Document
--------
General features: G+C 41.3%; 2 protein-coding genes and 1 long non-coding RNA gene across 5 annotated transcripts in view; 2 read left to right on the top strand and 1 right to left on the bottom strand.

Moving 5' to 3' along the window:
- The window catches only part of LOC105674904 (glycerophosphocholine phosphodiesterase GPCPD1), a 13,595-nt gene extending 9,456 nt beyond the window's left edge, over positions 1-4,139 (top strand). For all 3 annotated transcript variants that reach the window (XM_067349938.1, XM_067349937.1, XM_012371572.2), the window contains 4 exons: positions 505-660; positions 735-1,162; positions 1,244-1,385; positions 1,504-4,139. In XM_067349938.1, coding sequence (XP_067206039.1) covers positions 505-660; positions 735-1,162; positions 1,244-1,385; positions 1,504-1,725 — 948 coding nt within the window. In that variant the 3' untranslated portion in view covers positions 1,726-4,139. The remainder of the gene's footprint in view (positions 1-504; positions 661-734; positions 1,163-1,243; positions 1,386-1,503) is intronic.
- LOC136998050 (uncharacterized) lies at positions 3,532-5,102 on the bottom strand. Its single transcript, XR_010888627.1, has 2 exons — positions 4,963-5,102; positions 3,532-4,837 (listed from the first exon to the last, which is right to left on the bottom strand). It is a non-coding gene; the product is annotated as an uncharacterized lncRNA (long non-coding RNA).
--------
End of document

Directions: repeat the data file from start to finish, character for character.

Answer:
General features: G+C 41.3%; 2 protein-coding genes and 1 long non-coding RNA gene across 5 annotated transcripts in view; 2 read left to right on the top strand and 1 right to left on the bottom strand.

Moving 5' to 3' along the window:
- The window catches only part of LOC105674904 (glycerophosphocholine phosphodiesterase GPCPD1), a 13,595-nt gene extending 9,456 nt beyond the window's left edge, over positions 1-4,139 (top strand). For all 3 annotated transcript variants that reach the window (XM_067349938.1, XM_067349937.1, XM_012371572.2), the window contains 4 exons: positions 505-660; positions 735-1,162; positions 1,244-1,385; positions 1,504-4,139. In XM_067349938.1, coding sequence (XP_067206039.1) covers positions 505-660; positions 735-1,162; positions 1,244-1,385; positions 1,504-1,725 — 948 coding nt within the window. In that variant the 3' untranslated portion in view covers positions 1,726-4,139. The remainder of the gene's footprint in view (positions 1-504; positions 661-734; positions 1,163-1,243; positions 1,386-1,503) is intronic.
- LOC136998050 (uncharacterized) lies at positions 3,532-5,102 on the bottom strand. Its single transcript, XR_010888627.1, has 2 exons — positions 4,963-5,102; positions 3,532-4,837 (listed from the first exon to the last, which is right to left on the bottom strand). It is a non-coding gene; the product is annotated as an uncharacterized lncRNA (long non-coding RNA).